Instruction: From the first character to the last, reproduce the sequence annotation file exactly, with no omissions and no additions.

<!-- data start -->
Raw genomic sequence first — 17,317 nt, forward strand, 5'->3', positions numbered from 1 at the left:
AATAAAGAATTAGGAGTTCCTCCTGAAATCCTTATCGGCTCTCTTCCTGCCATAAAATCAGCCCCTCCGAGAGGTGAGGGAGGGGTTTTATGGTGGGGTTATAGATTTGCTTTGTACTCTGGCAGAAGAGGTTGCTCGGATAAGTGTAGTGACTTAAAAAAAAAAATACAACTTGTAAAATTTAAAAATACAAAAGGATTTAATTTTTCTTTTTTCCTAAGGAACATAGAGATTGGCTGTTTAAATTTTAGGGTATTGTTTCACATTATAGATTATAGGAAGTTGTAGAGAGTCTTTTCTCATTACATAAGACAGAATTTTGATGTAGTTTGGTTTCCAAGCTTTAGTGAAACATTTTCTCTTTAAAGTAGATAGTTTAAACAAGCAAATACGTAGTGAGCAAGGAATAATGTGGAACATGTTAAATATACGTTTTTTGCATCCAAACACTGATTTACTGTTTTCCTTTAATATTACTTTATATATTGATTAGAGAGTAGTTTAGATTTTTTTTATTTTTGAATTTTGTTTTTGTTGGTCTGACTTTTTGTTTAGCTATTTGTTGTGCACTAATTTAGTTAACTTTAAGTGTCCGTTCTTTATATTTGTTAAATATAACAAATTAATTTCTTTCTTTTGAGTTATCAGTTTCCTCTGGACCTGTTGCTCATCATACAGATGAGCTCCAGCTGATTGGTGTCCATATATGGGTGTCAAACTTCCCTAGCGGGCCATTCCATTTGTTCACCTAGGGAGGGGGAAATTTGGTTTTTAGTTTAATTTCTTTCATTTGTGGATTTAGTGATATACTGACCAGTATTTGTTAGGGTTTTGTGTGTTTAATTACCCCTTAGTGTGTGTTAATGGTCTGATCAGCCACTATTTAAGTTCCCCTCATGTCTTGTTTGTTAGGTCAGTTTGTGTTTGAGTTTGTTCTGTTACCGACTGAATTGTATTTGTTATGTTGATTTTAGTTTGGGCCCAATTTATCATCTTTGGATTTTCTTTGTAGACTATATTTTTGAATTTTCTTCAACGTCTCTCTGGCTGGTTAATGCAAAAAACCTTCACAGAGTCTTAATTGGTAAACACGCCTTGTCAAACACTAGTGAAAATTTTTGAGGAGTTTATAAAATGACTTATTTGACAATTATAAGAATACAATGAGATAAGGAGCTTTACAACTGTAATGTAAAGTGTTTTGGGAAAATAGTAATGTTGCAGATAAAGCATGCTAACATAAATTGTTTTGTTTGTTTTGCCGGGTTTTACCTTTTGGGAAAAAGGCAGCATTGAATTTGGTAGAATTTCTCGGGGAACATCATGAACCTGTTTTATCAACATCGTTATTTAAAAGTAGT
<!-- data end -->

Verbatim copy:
Raw genomic sequence first — 17,317 nt, forward strand, 5'->3', positions numbered from 1 at the left:
AATAAAGAATTAGGAGTTCCTCCTGAAATCCTTATCGGCTCTCTTCCTGCCATAAAATCAGCCCCTCCGAGAGGTGAGGGAGGGGTTTTATGGTGGGGTTATAGATTTGCTTTGTACTCTGGCAGAAGAGGTTGCTCGGATAAGTGTAGTGACTTAAAAAAAAAAATACAACTTGTAAAATTTAAAAATACAAAAGGATTTAATTTTTCTTTTTTCCTAAGGAACATAGAGATTGGCTGTTTAAATTTTAGGGTATTGTTTCACATTATAGATTATAGGAAGTTGTAGAGAGTCTTTTCTCATTACATAAGACAGAATTTTGATGTAGTTTGGTTTCCAAGCTTTAGTGAAACATTTTCTCTTTAAAGTAGATAGTTTAAACAAGCAAATACGTAGTGAGCAAGGAATAATGTGGAACATGTTAAATATACGTTTTTTGCATCCAAACACTGATTTACTGTTTTCCTTTAATATTACTTTATATATTGATTAGAGAGTAGTTTAGATTTTTTTTATTTTTGAATTTTGTTTTTGTTGGTCTGACTTTTTGTTTAGCTATTTGTTGTGCACTAATTTAGTTAACTTTAAGTGTCCGTTCTTTATATTTGTTAAATATAACAAATTAATTTCTTTCTTTTGAGTTATCAGTTTCCTCTGGACCTGTTGCTCATCATACAGATGAGCTCCAGCTGATTGGTGTCCATATATGGGTGTCAAACTTCCCTAGCGGGCCATTCCATTTGTTCACCTAGGGAGGGGGAAATTTGGTTTTTAGTTTAATTTCTTTCATTTGTGGATTTAGTGATATACTGACCAGTATTTGTTAGGGTTTTGTGTGTTTAATTACCCCTTAGTGTGTGTTAATGGTCTGATCAGCCACTATTTAAGTTCCCCTCATGTCTTGTTTGTTAGGTCAGTTTGTGTTTGAGTTTGTTCTGTTACCGACTGAATTGTATTTGTTATGTTGATTTTAGTTTGGGCCCAATTTATCATCTTTGGATTTTCTTTGTAGACTATATTTTTGAATTTTCTTCAACGTCTCTCTGGCTGGTTAATGCAAAAAACCTTCACAGAGTCTTAATTGGTAAACACGCCTTGTCAAACACTAGTGAAAATTTTTGAGGAGTTTATAAAATGACTTATTTGACAATTATAAGAATACAATGAGATAAGGAGCTTTACAACTGTAATGTAAAGTGTTTTGGGAAAATAGTAATGTTGCAGATAAAGCATGCTAACATAAATTGTTTTGTTTGTTTTGCCGGGTTTTACCTTTTGGGAAAAAGGCAGCATTGAATTTGGTAGAATTTCTCGGGGAACATCATGAACCTGTTTTATCAACATCGTTATTTAAAAGTAGT